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The Basics
Id: 28676
Status: open
Priority: 0/
Queue: Perl-Critic

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Owner: Nobody in particular
Requestors: MJCARMAN [...] cpan.org
Cc:
AdminCc:

Bug Information
Severity: Normal
Broken in: 1.061
Fixed in: (no value)



Subject: False positive in TestingAndDebugging::RequireUseStrict
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I'm getting a false positive for violating the TestingAndDebugging::RequireUseStrict policy. I tend to start my scripts and modules with this: BEGIN { require 5.006 } use strict; use warnings; I've been doing this for so long that I can no longer remember the exact reason for using a BEGIN block instead of C<use VERSION>. IIRC it behaves better on old versions of perl. The documentation for the policy says that it's okay to have a C<require> before C<use strict>. That's really all I have here but the BEGIN block seems to be throwing Perl::Critic off.
From: mjcarman [...] mchsi.com
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Fixing this is as simple as adding return 0 if $elem->isa('PPI::Statement::Scheduled'); into _isnt_include_or_package(). That causes my earlier example to pass. Things like this still fail: BEGIN {require 5.006; $foo = $bar; } use strict; I think that ignoring scheduled blocks completely is okay -- it's the statements inside we care about.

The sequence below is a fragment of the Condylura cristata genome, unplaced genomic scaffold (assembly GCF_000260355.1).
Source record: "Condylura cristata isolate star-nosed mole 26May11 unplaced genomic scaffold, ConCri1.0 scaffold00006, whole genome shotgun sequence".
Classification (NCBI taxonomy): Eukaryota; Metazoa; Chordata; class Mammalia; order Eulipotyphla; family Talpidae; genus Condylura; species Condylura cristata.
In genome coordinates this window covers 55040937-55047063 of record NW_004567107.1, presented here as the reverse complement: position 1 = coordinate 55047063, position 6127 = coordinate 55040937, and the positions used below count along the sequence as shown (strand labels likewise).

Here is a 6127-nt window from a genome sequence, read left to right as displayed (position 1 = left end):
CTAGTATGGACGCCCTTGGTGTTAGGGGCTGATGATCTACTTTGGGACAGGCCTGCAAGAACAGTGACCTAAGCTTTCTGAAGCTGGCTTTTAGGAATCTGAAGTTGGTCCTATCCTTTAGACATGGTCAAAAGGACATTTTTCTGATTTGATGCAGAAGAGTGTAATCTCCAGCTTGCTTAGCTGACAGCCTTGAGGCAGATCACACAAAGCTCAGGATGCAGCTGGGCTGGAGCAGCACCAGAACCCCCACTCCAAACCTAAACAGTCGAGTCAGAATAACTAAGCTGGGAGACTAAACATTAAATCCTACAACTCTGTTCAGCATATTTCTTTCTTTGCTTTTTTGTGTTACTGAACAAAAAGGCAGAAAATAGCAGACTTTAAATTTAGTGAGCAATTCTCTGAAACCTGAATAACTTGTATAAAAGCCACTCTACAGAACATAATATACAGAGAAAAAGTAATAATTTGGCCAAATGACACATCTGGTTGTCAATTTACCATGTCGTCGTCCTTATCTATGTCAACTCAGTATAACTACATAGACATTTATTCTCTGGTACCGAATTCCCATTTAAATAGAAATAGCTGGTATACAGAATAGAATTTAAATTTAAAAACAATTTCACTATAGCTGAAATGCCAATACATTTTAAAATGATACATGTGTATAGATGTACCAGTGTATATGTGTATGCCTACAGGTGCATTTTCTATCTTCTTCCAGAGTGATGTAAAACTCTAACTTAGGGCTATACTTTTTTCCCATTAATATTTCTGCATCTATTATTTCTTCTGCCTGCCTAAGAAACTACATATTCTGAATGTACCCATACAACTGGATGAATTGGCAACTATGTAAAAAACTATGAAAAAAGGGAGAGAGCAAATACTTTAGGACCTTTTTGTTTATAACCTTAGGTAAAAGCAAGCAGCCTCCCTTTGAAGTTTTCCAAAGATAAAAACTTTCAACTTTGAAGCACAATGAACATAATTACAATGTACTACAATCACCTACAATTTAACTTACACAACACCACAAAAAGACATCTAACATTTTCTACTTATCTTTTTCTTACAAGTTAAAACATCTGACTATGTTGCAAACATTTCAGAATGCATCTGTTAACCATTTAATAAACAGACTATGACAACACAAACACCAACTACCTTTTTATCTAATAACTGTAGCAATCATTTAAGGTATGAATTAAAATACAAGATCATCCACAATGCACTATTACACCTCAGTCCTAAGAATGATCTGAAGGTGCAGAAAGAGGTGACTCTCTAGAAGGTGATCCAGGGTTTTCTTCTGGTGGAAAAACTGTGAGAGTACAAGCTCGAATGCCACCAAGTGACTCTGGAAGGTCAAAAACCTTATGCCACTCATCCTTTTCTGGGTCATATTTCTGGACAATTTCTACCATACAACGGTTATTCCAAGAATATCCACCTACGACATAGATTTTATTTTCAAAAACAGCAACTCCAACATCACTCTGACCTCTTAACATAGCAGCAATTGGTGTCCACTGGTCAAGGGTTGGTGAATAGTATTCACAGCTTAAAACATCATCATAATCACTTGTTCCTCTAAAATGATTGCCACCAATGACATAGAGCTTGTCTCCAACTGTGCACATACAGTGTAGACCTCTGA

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Sorry for the slow reply. I don't feel terribly strong about it, but think that might create some problems, as it would allow stuff like... BEGIN { require $module_path }; use strict; Of course, that would fail spectacularly if you tried to compile it. But part of the reason for static analysis is to identify problems *before* you even compile the code. I'll think about it some more, but right now, I'm inclined to leave the policy as-is. If you can't take advantage of "use VERSION" for some reason, then adding a "## no critic" comment would help readers know that you had a reason for doing something out of the ordinary. BEGIN { require 5.006 }; ## no critic (UseStrict) Or could you just put the BEGIN block after strictures are enabled? use strict; BEGIN{ require 5.006 }; ... -Jeff